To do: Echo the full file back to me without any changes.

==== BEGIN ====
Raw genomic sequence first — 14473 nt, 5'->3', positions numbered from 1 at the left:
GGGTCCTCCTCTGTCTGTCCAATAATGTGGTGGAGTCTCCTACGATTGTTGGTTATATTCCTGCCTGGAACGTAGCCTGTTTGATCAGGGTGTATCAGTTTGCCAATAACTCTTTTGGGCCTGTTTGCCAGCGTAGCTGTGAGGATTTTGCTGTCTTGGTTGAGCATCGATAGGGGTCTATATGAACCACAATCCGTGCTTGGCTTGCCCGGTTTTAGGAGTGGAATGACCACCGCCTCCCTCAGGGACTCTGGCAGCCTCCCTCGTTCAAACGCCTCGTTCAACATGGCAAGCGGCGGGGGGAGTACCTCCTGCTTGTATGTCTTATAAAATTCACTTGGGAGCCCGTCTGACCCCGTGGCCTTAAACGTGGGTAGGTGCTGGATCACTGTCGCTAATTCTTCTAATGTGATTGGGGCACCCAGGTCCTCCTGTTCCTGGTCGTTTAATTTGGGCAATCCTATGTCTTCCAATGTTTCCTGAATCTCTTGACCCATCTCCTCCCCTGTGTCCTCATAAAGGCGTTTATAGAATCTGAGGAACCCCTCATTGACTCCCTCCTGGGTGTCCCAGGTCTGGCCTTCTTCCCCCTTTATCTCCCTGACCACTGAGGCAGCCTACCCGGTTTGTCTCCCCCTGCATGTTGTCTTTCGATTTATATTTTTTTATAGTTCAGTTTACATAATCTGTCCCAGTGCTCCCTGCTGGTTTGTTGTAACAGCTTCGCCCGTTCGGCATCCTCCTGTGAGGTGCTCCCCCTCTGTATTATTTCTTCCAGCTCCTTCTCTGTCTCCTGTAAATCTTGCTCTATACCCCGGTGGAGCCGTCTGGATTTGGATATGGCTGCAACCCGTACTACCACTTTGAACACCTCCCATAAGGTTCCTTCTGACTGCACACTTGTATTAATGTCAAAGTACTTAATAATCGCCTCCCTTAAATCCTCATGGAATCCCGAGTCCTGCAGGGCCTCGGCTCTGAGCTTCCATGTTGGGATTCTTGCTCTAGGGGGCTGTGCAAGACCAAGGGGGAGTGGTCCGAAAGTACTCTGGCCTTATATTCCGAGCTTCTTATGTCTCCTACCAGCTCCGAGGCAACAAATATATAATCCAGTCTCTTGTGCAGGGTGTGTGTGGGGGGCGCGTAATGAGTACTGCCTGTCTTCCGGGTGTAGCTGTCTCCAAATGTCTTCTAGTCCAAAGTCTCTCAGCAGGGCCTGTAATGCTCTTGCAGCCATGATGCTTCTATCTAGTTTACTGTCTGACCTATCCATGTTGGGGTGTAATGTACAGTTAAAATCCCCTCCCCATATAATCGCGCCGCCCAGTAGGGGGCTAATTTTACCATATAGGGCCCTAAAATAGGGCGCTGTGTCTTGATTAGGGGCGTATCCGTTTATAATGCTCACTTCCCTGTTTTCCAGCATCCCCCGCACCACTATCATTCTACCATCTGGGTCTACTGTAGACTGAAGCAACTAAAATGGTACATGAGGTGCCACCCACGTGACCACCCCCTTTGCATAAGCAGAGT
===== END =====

Raw genomic sequence first — 14473 nt, 5'->3', positions numbered from 1 at the left:
GGGTCCTCCTCTGTCTGTCCAATAATGTGGTGGAGTCTCCTACGATTGTTGGTTATATTCCTGCCTGGAACGTAGCCTGTTTGATCAGGGTGTATCAGTTTGCCAATAACTCTTTTGGGCCTGTTTGCCAGCGTAGCTGTGAGGATTTTGCTGTCTTGGTTGAGCATCGATAGGGGTCTATATGAACCACAATCCGTGCTTGGCTTGCCCGGTTTTAGGAGTGGAATGACCACCGCCTCCCTCAGGGACTCTGGCAGCCTCCCTCGTTCAAACGCCTCGTTCAACATGGCAAGCGGCGGGGGGAGTACCTCCTGCTTGTATGTCTTATAAAATTCACTTGGGAGCCCGTCTGACCCCGTGGCCTTAAACGTGGGTAGGTGCTGGATCACTGTCGCTAATTCTTCTAATGTGATTGGGGCACCCAGGTCCTCCTGTTCCTGGTCGTTTAATTTGGGCAATCCTATGTCTTCCAATGTTTCCTGAATCTCTTGACCCATCTCCTCCCCTGTGTCCTCATAAAGGCGTTTATAGAATCTGAGGAACCCCTCATTGACTCCCTCCTGGGTGTCCCAGGTCTGGCCTTCTTCCCCCTTTATCTCCCTGACCACTGAGGCAGCCTACCCGGTTTGTCTCCCCCTGCATGTTGTCTTTCGATTTATATTTTTTTATAGTTCAGTTTACATAATCTGTCCCAGTGCTCCCTGCTGGTTTGTTGTAACAGCTTCGCCCGTTCGGCATCCTCCTGTGAGGTGCTCCCCCTCTGTATTATTTCTTCCAGCTCCTTCTCTGTCTCCTGTAAATCTTGCTCTATACCCCGGTGGAGCCGTCTGGATTTGGATATGGCTGCAACCCGTACTACCACTTTGAACACCTCCCATAAGGTTCCTTCTGACTGCACACTTGTATTAATGTCAAAGTACTTAATAATCGCCTCCCTTAAATCCTCATGGAATCCCGAGTCCTGCAGGGCCTCGGCTCTGAGCTTCCATGTTGGGATTCTTGCTCTAGGGGGCTGTGCAAGACCAAGGGGGAGTGGTCCGAAAGTACTCTGGCCTTATATTCCGAGCTTCTTATGTCTCCTACCAGCTCCGAGGCAACAAATATATAATCCAGTCTCTTGTGCAGGGTGTGTGTGGGGGGCGCGTAATGAGTACTGCCTGTCTTCCGGGTGTAGCTGTCTCCAAATGTCTTCTAGTCCAAAGTCTCTCAGCAGGGCCTGTAATGCTCTTGCAGCCATGATGCTTCTATCTAGTTTACTGTCTGACCTATCCATGTTGGGGTGTAATGTACAGTTAAAATCCCCTCCCCATATAATCGCGCCGCCCAGTAGGGGGCTAATTTTACCATATAGGGCCCTAAAATAGGGCGCTGTGTCTTGATTAGGGGCGTATCCGTTTATAATGCTCACTTCCCTGTTTTCCAGCATCCCCCGCACCACTATCATTCTACCATCTGGGTCTACTGTAGACTGAAGCAACTAAAATGGTACATGAGGTGCCACCCACGTGACCACCCCCTTTGCATAAGCAGAGT